There’s a review from Pitchfork (oh, Pitchfork…) making the rounds right now with their trademark snark turned up exponentially in light of this record. Writer Alphonso Pierre at one point quips “For the entirety of 7, it’s unclear if Lil Nas X actually likes music.”
Rude. But let’s put that assumption to the test, shall we?
The unlikely, yet somehow completely unsurprising, hit that is “Old Town Road” first graced my ears a few weeks on the way home from visiting grandparents. My sister and brother in law showed it to me in the spirit of “Oh my gosh, you have to hear this!” if you know what I mean. As that Pitchfork writer alluded to—there’s a self-awareness in the song for how over the top and meme-tastic it is. But it’s fun! And isn’t that all that matters at the end of the day? If you create a fun song that impacts culture like this, everyone wins. I guarantee 99% of the middle schoolers obsessed with that song right now will probably be playing it at their wedding receptions 15 years from now.
So what of the balance of the record? Let’s see, shall we?
In summary, this album is a fun collection of genre bending songs that, in my view, are in the same vein of “Old Town Road.” I take the view that the critics praising “Old Town Road” and trashing the other songs would be trashing “Old Town Road” as well if it didn’t have the commercial success it’s had.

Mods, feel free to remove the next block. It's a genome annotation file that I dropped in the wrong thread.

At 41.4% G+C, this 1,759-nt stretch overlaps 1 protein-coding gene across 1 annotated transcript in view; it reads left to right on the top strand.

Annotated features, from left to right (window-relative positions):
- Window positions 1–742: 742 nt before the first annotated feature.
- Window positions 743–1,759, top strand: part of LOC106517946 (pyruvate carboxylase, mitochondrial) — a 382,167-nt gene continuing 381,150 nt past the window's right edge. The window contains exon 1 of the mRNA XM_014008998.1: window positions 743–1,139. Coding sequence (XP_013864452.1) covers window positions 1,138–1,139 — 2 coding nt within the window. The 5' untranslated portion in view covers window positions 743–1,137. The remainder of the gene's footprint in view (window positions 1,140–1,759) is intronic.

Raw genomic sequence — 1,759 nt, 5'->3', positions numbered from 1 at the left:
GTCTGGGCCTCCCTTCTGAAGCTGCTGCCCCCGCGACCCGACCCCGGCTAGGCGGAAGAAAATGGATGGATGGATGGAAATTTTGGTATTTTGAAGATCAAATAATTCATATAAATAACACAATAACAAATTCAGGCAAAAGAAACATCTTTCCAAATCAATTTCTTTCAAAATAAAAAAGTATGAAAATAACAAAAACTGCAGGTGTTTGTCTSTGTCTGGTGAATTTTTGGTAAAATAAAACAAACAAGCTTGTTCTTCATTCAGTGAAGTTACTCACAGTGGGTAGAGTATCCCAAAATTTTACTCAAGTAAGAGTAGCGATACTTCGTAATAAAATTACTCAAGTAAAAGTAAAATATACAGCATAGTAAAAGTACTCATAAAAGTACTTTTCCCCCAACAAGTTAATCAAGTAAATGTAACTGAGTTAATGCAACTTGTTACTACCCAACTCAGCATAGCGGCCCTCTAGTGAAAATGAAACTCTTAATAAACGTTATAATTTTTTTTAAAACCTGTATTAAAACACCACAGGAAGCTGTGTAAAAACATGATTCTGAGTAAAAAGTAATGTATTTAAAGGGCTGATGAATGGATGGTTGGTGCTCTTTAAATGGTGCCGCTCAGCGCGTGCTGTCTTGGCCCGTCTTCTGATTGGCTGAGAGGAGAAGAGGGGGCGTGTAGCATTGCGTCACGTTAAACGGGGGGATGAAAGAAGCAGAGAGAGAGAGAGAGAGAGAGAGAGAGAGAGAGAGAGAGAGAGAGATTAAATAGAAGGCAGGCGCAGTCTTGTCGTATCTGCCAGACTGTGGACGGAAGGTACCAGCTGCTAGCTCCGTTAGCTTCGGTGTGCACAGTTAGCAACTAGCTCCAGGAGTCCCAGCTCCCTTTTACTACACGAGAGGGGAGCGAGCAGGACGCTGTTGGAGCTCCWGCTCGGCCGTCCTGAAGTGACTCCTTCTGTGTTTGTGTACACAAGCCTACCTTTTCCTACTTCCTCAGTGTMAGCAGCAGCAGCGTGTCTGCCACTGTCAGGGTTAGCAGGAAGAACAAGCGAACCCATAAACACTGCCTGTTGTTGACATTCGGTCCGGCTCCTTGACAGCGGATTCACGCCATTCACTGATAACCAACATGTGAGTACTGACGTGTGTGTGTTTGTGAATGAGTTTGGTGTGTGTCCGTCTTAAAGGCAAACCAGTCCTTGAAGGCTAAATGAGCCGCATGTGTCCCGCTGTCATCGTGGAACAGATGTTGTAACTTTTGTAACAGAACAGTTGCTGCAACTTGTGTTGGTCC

I predict that there will be more tracks with commercial success from Lil Nas X. In spite of his odd stage name (I mean, it has Nas in it). By far my favorite is “F9mily (You and Me)” which features Travis Barker on drums and backing vocals. I really feel that Lil Nas X’s team missed the boat on making “Panini” the second single, unless they just needed one more song to tease the EP. I could see “F9mily” being a memorable end-of-summer single that makes up for the lack of twang with some gnarly rock. I mean, the drum beats are fairly standard. But, it’s Travis Barker, man! I only say that with a little bit of snark. In all seriousness, it really is my favorite track.
The meme-tastic moments are prominent in most songs. In “Kick It” the last lines of the chorus “Oh come get weed from me / it’s good” feel like a caricature of songs about weed, but that’s what makes it so enjoyable. So corny it’s good. Cardi B’s guest appearance doesn’t seem to be as self-aware, being more par for the course for what she’s known for. Lots of attitude and angst.
What I really appreciate about this EP is that it’s basically Soundcloud hip-hop for people who don’t like Soundcloud hip-hop. It takes a bunch of elements that seem like they would be cringeworthy standalone but meshed together turn into something really enjoyable. Music critics will be dissecting this one for awhile.